Frustrated with her lack of traction in a job search, a former student asked me to review her resume over the weekend. Since most of my courses include a discussion about the importance of resumes, I was surprised that hers missed key elements of an effective resume. In fact, she was guilty of violating five of the six common resume mistakes.
The main issue with most resumes today is that they’re loaded with too much irrelevant information. Hers was 2 1/2 pages long due to multiple, lengthy bullet points for each prior job. It read like a job description and did not reflect her actual experience and accomplishments. Rule #1: Keep your resume short with a no more than five accomplishments under the most recent position and then steadily reduce the number of bullets for earlier positions.
A wordy, cover-all-bases objective statement is unnecessary for entry-level jobs. In fact, if it misses the point, the hiring manager might stop reading before getting to the substance of your resume. Save the space. Your objective is to get a job, so get right to the point. No need for an objective or goal statement unless you are a limiting your search to something very specific and don’t want to be considered for other opportunities.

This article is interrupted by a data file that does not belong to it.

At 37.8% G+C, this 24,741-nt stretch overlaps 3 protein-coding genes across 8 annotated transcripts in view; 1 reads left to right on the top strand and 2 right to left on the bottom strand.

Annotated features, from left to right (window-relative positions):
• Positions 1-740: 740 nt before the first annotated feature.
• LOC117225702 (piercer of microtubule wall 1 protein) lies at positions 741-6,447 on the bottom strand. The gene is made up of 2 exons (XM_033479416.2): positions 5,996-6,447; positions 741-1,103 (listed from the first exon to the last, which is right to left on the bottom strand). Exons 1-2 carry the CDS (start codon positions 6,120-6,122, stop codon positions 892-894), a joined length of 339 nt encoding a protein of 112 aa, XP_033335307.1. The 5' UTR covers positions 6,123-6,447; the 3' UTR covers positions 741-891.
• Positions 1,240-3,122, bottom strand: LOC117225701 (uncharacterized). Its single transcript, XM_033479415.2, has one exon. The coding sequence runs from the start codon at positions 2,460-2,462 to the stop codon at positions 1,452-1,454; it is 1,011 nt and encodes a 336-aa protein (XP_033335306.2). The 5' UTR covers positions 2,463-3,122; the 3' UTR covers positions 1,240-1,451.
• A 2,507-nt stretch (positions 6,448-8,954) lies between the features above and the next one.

Resumes also shouldn’t include photos or home addresses. The latter is hard to resist, but an email address and phone number are the only essentially contact elements necessary for a resume heading. One HR manager told me that a physical address might be distracting–especially if a hiring manager is concerned about a potential employee’s commute time.
Replace boring verbs with ones that connote action. Words like increased, achieved, increased and expanded followed by measurable results catch attention of hiring managers.
Spend some time on the design of your resume. Avoid bullet points under bullet points. Keep the format clean and simple with sufficient white space so the eye doesn’t get tired looking at type. Never use less than 11-point type–12 point is preferred. And unless you’re applying for the role of creative director, don’t use colored or off-size paper that you might think will catch someone’s eye. Check out the resume formats of friends who landed jobs or select one of the resume templates available from Microsoft.
Finally, don’t rely entirely on Spell Check to catch your typos. Dropping the letter “l” from public won’t be caught by Spell Check, but it definitely will raise an eyebrow with hiring managers at public relations agencies. Carefully proof read and have a trusted friend do the same.